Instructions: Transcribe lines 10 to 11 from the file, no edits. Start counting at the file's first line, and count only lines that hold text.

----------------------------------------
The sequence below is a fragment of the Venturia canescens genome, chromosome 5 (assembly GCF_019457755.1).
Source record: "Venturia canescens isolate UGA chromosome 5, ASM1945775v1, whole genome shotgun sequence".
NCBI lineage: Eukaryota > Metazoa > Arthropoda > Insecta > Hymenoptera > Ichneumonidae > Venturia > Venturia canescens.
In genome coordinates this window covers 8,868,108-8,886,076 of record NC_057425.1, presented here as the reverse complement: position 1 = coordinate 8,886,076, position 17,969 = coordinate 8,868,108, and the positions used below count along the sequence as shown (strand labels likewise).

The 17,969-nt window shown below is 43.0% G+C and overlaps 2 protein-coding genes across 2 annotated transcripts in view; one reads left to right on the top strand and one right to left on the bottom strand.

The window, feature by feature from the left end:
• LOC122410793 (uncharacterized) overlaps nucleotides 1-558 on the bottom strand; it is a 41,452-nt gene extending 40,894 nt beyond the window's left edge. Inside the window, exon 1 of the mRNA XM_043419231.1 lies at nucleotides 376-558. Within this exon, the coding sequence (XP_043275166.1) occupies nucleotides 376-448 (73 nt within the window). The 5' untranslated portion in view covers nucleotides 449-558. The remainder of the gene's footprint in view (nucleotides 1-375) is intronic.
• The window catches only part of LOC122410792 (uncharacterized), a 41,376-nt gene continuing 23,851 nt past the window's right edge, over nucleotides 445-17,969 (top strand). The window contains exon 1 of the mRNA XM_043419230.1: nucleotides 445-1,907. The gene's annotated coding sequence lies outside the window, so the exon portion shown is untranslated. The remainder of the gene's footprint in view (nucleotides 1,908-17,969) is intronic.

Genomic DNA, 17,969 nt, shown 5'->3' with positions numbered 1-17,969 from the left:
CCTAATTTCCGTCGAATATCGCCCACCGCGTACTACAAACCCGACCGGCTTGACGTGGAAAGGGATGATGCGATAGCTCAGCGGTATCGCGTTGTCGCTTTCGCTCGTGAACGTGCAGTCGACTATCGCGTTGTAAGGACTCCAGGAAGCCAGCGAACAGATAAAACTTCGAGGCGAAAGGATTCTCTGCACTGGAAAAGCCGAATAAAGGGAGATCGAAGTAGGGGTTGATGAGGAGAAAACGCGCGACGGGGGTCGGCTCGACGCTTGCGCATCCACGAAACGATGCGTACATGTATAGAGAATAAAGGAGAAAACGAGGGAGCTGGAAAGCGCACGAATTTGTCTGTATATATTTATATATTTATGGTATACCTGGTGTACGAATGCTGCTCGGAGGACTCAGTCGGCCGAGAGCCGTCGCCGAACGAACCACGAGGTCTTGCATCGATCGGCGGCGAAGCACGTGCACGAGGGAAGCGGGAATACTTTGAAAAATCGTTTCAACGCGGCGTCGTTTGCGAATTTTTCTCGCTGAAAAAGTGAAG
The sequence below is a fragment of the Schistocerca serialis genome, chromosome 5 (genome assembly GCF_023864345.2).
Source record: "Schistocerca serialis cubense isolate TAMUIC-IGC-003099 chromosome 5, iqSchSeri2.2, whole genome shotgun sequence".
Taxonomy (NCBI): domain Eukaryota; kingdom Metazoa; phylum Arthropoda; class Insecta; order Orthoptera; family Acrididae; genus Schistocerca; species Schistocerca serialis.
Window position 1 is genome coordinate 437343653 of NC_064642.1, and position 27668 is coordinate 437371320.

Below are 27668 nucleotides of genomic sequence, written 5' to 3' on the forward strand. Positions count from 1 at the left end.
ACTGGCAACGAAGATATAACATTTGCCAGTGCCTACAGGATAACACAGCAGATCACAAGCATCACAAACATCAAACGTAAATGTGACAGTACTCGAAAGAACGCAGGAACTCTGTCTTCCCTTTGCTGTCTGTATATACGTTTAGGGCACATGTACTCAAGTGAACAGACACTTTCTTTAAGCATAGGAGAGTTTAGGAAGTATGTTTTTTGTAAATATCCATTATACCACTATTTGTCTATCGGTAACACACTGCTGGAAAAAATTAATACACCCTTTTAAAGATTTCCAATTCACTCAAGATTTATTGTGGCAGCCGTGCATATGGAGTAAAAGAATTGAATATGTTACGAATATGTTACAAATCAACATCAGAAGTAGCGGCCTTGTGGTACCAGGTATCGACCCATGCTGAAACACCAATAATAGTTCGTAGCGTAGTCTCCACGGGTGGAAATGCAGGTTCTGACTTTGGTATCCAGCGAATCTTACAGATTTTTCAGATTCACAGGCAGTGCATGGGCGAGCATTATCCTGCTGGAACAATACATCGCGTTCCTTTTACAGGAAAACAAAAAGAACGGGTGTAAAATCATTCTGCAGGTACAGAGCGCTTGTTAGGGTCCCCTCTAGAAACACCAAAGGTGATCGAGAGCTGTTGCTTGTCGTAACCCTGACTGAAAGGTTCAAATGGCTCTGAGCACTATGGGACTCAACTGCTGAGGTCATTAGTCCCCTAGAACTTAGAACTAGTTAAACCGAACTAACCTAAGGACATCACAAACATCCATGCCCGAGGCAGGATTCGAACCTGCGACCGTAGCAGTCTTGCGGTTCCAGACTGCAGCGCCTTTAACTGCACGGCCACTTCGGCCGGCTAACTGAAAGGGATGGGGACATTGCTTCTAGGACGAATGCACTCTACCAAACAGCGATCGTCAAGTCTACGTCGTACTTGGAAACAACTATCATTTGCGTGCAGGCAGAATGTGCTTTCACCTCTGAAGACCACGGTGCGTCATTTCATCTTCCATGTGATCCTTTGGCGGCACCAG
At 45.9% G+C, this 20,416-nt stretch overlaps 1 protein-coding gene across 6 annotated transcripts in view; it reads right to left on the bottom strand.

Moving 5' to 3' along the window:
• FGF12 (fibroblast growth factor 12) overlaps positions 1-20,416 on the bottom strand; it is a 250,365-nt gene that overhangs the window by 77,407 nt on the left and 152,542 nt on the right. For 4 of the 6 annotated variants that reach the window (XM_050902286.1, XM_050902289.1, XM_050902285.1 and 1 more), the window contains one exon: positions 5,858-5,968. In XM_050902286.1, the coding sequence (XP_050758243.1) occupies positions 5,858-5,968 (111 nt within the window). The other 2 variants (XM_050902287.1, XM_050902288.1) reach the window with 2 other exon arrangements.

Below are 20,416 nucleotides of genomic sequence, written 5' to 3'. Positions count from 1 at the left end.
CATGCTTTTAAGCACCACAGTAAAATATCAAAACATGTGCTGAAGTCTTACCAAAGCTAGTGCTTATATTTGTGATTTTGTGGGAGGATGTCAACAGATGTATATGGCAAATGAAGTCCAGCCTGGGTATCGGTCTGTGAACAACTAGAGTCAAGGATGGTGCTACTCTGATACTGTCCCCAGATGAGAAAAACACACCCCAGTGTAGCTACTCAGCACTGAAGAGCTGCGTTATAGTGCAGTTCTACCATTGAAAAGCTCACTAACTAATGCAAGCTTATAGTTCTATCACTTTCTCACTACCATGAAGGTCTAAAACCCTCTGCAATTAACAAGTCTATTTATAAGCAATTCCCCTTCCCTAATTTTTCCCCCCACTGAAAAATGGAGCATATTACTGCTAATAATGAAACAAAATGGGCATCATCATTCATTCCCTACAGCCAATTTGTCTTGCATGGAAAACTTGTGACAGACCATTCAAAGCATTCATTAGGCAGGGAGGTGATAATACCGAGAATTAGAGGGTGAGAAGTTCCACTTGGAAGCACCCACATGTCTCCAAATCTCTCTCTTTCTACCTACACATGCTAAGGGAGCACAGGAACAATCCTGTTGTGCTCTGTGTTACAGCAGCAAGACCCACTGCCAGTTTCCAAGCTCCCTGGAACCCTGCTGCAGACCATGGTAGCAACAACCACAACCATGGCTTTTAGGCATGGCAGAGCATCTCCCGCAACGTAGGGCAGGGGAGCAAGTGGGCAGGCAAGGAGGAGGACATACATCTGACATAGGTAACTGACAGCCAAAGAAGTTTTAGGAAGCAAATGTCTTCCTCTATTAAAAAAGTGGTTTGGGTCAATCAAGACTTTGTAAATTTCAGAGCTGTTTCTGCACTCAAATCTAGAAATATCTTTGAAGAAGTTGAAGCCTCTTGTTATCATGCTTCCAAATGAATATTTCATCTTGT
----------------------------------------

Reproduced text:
CCTAATTTCCGTCGAATATCGCCCACCGCGTACTACAAACCCGACCGGCTTGACGTGGAAAGGGATGATGCGATAGCTCAGCGGTATCGCGTTGTCGCTTTCGCTCGTGAACGTGCAGTCGACTATCGCGTTGTAAGGACTCCAGGAAGCCAGCGAACAGATAAAACTTCGAGGCGAAAGGATTCTCTGCACTGGAAAAGCCGAATAAAGGGAGATCGAAGTAGGGGTTGATGAGGAGAAAACGCGCGACGGGGGTCGGCTCGACGCTTGCGCATCCACGAAACGATGCGTACATGTATAGAGAATAAAGGAGAAAACGAGGGAGCTGGAAAGCGCACGAATTTGTCTGTATATATTTATATATTTATGGTATACCTGGTGTACGAATGCTGCTCGGAGGACTCAGTCGGCCGAGAGCCGTCGCCGAACGAACCACGAGGTCTTGCATCGATCGGCGGCGAAGCACGTGCACGAGGGAAGCGGGAATACTTTGAAAAATCGTTTCAACGCGGCGTCGTTTGCGAATTTTTCTCGCTGAAAAAGTGAAG
The sequence below is a fragment of the Schistocerca serialis genome, chromosome 5 (genome assembly GCF_023864345.2).